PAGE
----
That’s not to say there are no strategic considerations here. Many of the improvements focused on adding player choice, from which movement card to play and slapping down well-timed instant cards, to the overarching push-your-luck-to-get-forbidden-treasures conceit that drives the game’s narrative arc. Do you make a mad dash to take valuable snapshots of the island, worth a lot of points but potentially worthless if you don’t make it to the chopper on time? Or do you go for the legendary Heart of Vul-Kar and snag a few treasures along the way? The island is entirely open, and you’re hindered only by your move cards and your friends’ unbelievably accurate fireball shots.
Restoration has injected a dexterity element into this version of Fireball Island, letting you test your skills flicking ember marbles down the treacherous jungle paths. Even the cataclysmic fireballs rolling from Vul-Kar himself now behave more like a pachinko machine you can subtly manipulate, rather than a superfluous gimmick as the original appears to have been. The glorious feeling of a marble shot you banked off a palm tree and the schadenfreude of watching as a friend accidentally knocks himself out against all odds are wonderful experiences that rank among the best in tabletop gaming today. Certainty in player choice and agency has been increased, while uncertainty in where exactly the best-aimed marble will go and whom it will devour have been amplified in equal measure.
It’s a great combination, and an excellent way to approach these kinds of redesigns: give the players a little more choice, and make the outcomes that much more varied and exciting.
All of this is set on a giant, three-dimensional board that has to be seen in person to be believed. Gaudy plastic trees dot the island, functioning as barriers you can manipulate to direct the fireballs down a more desirable path. The board’s colorful art makes the island look like a living thing on the table, an extension of the angry deity sitting atop the tallest jungle peak, ready to eat you for lunch—extra crispy, of course. And Vul-Kar himself looks great, 30 years older and no worse for wear.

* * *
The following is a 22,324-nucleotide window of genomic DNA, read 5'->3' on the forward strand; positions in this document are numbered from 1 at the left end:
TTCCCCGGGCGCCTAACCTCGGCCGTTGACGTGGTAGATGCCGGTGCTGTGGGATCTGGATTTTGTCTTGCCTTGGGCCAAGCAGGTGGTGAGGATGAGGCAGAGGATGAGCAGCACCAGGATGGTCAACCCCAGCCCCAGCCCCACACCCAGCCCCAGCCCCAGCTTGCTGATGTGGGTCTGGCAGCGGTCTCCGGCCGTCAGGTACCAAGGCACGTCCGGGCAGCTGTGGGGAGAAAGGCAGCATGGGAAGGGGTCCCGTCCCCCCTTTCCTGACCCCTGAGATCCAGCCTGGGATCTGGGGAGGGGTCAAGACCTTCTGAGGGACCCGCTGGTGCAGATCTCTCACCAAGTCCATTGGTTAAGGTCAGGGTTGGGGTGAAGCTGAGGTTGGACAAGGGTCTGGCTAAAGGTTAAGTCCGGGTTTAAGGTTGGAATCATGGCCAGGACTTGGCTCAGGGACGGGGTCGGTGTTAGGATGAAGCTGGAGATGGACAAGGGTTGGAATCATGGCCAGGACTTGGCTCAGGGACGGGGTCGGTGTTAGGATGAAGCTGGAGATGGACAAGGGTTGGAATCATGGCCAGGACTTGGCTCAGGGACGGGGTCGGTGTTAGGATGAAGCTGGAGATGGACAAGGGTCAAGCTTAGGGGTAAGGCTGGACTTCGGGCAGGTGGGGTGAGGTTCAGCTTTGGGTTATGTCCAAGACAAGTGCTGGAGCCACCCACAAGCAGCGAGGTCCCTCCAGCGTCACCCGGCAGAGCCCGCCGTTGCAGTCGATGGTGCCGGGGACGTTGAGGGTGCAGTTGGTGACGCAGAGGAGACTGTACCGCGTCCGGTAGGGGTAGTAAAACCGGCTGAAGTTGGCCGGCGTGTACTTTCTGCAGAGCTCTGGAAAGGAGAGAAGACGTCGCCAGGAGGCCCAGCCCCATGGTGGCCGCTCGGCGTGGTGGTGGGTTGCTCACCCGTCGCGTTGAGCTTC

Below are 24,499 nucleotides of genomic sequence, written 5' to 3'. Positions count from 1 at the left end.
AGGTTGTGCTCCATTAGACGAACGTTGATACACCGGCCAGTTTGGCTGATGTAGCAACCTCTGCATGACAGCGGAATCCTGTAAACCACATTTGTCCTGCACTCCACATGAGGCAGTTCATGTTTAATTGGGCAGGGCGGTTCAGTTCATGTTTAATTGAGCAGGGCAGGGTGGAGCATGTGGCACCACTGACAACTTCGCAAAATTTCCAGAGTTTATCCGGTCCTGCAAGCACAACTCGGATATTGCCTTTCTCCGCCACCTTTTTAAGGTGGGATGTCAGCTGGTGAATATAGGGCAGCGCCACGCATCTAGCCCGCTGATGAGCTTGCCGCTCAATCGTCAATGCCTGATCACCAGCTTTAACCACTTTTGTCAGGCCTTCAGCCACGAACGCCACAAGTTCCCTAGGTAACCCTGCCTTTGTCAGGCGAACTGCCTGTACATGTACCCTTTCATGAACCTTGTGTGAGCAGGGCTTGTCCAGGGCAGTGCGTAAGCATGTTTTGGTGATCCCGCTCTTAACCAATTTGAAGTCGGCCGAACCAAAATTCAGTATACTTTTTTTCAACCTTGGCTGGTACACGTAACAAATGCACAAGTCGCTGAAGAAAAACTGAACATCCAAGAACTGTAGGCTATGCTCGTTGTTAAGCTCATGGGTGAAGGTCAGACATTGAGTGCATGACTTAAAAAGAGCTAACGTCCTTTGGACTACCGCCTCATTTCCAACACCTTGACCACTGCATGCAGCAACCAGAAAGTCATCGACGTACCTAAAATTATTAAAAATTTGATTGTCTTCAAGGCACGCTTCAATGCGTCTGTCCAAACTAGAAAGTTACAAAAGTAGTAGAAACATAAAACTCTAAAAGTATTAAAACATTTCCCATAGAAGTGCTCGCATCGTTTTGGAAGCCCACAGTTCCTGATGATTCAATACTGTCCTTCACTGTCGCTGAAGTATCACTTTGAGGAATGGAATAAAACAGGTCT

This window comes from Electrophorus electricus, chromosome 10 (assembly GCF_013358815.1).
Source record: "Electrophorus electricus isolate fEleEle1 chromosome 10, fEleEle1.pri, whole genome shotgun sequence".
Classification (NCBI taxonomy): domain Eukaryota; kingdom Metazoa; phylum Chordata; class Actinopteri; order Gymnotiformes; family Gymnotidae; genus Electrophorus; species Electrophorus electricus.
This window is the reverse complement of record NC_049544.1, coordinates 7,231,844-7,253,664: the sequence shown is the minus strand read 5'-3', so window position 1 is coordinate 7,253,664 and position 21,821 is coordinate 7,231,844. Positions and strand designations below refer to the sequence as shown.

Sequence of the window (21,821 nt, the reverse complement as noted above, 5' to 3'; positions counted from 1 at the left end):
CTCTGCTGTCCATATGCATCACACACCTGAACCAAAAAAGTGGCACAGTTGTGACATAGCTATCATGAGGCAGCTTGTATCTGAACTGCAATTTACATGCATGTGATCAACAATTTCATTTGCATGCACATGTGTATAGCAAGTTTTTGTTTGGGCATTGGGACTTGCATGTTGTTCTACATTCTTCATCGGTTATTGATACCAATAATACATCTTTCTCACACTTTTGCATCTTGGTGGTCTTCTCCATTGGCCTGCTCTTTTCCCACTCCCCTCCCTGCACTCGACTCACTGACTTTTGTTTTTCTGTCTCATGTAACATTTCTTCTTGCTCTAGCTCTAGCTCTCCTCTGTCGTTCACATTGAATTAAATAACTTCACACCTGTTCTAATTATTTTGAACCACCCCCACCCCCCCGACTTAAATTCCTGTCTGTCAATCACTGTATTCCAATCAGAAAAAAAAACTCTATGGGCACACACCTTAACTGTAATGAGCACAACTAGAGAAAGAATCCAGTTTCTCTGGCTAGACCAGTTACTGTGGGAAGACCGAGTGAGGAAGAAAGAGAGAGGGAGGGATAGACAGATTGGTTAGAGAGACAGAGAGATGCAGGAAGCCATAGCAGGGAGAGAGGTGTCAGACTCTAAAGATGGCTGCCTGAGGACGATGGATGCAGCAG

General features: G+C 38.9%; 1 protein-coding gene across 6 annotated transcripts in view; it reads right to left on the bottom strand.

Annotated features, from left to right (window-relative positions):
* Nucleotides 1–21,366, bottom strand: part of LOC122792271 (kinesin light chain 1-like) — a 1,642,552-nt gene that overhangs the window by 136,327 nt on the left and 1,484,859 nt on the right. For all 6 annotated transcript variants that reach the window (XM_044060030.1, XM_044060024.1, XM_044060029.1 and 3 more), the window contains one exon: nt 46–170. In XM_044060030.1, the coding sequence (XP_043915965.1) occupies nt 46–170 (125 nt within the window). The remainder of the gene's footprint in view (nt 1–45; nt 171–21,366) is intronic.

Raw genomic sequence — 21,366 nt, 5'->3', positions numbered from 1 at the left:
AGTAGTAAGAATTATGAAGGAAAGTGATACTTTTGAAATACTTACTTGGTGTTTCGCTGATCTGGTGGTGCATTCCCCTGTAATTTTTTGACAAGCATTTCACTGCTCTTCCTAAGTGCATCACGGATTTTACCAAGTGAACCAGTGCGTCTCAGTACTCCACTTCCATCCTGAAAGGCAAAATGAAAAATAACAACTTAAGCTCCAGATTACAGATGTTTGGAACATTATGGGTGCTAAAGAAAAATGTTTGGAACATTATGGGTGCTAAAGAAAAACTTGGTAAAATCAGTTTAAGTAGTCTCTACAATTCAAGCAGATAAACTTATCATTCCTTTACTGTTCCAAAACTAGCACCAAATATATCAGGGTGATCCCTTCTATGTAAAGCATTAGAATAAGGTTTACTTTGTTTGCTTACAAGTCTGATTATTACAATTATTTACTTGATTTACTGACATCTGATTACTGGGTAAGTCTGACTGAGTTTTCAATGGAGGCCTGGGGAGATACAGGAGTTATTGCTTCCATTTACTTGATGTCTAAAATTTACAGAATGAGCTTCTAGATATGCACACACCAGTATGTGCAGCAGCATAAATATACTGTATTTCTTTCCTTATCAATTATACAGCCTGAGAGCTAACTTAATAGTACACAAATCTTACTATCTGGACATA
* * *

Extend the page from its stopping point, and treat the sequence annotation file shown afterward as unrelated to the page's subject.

A boatload of expansions from the Kickstarter campaign are on their way, and for the most part, they’re worthwhile. A ridiculously overproduced shipwreck board adds more options for players to go after, while a few smaller expansions throw in tigers, snakes, and even bees—yes, the bees. These do exhibit the unfortunate “expansion bloat” problem I often lament: you end up with so much stuff that you don’t know what to include and what to leave out in each session. One of the strengths of Vul-Kar is that you get it on the table and off again in 30 or 40 minutes, and shuffling through a few decks to add or remove cards takes away from that enough that I’m not sure it’s worth it. I’ll probably include the pirate ship when we have 4 or 5 players and use the others sparingly when we’ve had our fill of what the base game has to offer.
Fireball Island: The Curse of Vul-Kar won’t bring back your childhood, but it should get awfully close. Set aside your penchant for 3-hour-long spreadsheet games where you turn cubes into other cubes, and you’ll find your stay on Fireball Island to be an exotic vacation in paradise. Just watch out for nasty backstabbers like Vul-Kar and the people sitting next to you.
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+ Simple, fun gameplay for the whole family
+ Gorgeous production
+ Dexterity elements
+ Quick, snappy turns and the perfect game length
- Expansions can be a bit much